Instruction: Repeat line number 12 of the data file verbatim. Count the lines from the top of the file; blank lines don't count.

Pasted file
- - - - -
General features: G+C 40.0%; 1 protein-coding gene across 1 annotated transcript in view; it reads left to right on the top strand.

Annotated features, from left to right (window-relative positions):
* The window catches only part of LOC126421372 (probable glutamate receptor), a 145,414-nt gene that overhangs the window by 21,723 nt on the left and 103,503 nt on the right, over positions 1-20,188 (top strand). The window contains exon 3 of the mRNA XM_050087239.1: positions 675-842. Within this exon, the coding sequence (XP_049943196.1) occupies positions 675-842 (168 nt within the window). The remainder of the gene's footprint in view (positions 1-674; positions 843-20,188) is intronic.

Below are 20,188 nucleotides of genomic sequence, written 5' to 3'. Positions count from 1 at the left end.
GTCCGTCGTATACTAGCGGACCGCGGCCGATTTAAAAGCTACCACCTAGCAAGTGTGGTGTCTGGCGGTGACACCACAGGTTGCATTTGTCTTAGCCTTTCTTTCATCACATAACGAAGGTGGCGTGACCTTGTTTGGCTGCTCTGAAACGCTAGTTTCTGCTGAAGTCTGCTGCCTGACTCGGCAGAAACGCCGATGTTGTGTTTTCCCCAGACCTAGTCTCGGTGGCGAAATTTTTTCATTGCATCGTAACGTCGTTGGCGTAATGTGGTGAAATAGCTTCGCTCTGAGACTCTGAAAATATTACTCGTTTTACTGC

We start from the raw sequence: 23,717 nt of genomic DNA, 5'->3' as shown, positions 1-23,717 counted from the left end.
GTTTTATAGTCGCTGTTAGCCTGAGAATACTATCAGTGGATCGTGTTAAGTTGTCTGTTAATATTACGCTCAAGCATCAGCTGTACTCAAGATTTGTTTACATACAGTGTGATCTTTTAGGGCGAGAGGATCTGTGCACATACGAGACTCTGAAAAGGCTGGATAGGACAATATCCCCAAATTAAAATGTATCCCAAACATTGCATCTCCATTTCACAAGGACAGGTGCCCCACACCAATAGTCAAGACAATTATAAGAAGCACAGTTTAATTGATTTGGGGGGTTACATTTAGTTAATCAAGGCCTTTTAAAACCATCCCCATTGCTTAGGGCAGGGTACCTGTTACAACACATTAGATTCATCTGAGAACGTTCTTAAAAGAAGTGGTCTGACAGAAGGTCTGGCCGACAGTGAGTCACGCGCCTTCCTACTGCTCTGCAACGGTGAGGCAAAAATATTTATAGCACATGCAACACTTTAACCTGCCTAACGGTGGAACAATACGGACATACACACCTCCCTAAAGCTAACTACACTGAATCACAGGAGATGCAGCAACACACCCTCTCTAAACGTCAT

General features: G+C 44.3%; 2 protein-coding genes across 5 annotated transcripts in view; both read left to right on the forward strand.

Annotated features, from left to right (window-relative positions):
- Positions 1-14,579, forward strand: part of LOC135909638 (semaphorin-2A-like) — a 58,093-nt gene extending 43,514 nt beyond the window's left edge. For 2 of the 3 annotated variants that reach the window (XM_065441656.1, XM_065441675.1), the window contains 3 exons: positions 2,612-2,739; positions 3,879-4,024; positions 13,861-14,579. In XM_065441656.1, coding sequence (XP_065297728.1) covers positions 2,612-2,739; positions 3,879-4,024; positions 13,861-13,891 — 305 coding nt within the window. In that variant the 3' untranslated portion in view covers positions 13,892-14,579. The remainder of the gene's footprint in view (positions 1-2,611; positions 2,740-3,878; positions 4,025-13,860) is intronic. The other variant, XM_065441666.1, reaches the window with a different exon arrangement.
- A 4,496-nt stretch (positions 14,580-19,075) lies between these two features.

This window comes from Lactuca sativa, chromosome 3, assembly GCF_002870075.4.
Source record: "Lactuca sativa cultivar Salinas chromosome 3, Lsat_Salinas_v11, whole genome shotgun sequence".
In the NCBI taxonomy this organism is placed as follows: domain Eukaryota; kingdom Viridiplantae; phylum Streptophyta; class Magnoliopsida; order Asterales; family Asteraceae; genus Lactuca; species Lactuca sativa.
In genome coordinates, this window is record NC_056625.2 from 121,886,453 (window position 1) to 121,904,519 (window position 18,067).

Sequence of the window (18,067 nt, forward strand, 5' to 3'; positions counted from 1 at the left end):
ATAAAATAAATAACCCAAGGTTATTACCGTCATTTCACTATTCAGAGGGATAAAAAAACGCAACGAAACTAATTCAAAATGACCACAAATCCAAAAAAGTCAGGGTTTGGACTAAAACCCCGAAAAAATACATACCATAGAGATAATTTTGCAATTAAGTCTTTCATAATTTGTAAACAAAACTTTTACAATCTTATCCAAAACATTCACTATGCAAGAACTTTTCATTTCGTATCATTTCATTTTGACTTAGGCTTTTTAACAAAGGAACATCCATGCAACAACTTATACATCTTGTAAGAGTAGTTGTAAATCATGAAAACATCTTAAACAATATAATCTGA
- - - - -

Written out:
This window comes from Lactuca sativa, chromosome 3, assembly GCF_002870075.4.